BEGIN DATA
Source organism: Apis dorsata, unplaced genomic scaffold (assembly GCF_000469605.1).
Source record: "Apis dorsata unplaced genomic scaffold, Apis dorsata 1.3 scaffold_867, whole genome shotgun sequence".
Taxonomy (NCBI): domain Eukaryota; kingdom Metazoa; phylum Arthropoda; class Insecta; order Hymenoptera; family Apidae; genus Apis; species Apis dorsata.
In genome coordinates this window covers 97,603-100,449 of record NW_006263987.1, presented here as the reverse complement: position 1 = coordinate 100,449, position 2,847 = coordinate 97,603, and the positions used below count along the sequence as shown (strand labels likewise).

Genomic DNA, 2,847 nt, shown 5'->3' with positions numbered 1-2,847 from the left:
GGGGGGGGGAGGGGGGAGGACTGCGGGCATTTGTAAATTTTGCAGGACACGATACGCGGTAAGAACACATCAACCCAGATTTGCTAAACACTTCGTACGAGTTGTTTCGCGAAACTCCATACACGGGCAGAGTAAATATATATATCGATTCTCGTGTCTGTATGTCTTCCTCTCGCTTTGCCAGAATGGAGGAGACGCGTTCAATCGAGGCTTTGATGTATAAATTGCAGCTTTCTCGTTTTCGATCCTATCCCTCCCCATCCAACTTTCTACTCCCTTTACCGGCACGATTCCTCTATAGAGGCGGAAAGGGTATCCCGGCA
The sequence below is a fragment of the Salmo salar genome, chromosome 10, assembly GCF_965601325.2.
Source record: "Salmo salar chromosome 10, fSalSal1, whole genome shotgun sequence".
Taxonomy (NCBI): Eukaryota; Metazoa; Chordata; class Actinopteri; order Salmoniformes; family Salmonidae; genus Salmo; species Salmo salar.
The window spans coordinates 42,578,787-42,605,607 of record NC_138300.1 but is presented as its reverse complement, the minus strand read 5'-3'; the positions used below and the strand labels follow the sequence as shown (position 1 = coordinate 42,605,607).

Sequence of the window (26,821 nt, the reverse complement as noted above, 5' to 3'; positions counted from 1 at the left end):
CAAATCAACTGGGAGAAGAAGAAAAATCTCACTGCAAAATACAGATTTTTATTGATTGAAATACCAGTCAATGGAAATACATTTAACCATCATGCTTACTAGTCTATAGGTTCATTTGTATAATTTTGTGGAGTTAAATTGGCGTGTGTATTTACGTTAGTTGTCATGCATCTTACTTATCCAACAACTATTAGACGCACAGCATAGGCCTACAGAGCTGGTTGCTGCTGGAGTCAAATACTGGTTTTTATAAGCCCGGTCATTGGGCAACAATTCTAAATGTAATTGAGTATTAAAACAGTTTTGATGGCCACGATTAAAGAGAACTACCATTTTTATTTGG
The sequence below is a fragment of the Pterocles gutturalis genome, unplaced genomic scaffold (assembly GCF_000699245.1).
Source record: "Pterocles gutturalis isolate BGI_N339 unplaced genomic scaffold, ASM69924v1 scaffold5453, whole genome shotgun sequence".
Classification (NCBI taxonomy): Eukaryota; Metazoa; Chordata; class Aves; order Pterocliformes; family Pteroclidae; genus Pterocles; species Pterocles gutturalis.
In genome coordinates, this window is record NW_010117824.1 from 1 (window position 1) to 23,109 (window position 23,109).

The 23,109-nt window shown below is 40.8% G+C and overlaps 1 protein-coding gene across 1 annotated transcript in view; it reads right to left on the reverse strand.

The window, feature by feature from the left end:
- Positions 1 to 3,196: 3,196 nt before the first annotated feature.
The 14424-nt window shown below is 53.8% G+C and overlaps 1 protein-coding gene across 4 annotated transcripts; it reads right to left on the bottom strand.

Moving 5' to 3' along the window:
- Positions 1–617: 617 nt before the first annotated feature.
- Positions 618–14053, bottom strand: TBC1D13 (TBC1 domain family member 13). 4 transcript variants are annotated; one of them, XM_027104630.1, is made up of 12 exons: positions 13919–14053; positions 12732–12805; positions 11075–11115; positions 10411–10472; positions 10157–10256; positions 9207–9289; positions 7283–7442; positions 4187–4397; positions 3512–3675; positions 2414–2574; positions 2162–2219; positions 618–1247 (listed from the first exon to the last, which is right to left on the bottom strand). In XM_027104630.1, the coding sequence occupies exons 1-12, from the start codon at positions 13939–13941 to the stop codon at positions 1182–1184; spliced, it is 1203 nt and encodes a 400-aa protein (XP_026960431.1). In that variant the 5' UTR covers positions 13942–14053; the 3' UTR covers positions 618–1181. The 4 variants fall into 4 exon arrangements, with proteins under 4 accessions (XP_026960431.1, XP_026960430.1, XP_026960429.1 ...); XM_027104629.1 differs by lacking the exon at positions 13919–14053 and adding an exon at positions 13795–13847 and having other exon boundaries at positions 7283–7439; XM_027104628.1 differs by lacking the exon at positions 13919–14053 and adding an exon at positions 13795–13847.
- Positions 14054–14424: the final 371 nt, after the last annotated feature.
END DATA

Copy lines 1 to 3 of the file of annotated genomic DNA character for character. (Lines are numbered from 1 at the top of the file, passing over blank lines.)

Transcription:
Source organism: Apis dorsata, unplaced genomic scaffold (assembly GCF_000469605.1).
Source record: "Apis dorsata unplaced genomic scaffold, Apis dorsata 1.3 scaffold_867, whole genome shotgun sequence".
Taxonomy (NCBI): domain Eukaryota; kingdom Metazoa; phylum Arthropoda; class Insecta; order Hymenoptera; family Apidae; genus Apis; species Apis dorsata.